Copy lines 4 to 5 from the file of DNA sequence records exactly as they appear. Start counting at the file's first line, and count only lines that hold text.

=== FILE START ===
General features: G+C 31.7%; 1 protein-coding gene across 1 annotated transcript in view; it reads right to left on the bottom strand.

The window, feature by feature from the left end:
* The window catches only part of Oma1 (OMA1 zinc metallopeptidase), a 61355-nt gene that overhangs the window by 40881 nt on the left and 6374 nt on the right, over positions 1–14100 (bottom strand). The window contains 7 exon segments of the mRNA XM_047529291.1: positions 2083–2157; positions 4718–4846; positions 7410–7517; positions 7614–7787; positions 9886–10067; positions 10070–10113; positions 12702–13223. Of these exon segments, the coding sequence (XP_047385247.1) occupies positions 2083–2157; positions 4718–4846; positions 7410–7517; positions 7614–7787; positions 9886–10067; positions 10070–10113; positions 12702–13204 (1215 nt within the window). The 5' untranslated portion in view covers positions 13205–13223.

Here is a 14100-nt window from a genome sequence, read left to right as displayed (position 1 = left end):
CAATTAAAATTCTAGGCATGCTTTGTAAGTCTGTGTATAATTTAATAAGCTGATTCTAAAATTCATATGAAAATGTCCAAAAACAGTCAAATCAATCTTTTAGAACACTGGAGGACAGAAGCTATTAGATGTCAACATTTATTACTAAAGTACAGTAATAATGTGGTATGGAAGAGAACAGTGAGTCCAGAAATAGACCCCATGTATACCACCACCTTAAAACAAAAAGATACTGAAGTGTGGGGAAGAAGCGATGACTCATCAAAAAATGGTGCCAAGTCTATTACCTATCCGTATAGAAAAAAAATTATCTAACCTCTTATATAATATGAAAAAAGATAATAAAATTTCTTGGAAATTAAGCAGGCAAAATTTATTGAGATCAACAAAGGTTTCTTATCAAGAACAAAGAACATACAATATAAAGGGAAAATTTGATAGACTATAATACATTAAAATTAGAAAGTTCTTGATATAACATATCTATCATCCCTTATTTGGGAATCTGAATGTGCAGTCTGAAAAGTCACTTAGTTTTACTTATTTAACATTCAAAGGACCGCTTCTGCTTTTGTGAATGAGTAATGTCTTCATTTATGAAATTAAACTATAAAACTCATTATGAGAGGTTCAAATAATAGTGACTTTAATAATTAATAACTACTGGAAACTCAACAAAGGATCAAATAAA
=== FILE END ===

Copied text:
Here is a 14100-nt window from a genome sequence, read left to right as displayed (position 1 = left end):
CAATTAAAATTCTAGGCATGCTTTGTAAGTCTGTGTATAATTTAATAAGCTGATTCTAAAATTCATATGAAAATGTCCAAAAACAGTCAAATCAATCTTTTAGAACACTGGAGGACAGAAGCTATTAGATGTCAACATTTATTACTAAAGTACAGTAATAATGTGGTATGGAAGAGAACAGTGAGTCCAGAAATAGACCCCATGTATACCACCACCTTAAAACAAAAAGATACTGAAGTGTGGGGAAGAAGCGATGACTCATCAAAAAATGGTGCCAAGTCTATTACCTATCCGTATAGAAAAAAAATTATCTAACCTCTTATATAATATGAAAAAAGATAATAAAATTTCTTGGAAATTAAGCAGGCAAAATTTATTGAGATCAACAAAGGTTTCTTATCAAGAACAAAGAACATACAATATAAAGGGAAAATTTGATAGACTATAATACATTAAAATTAGAAAGTTCTTGATATAACATATCTATCATCCCTTATTTGGGAATCTGAATGTGCAGTCTGAAAAGTCACTTAGTTTTACTTATTTAACATTCAAAGGACCGCTTCTGCTTTTGTGAATGAGTAATGTCTTCATTTATGAAATTAAACTATAAAACTCATTATGAGAGGTTCAAATAATAGTGACTTTAATAATTAATAACTACTGGAAACTCAACAAAGGATCAAATAAA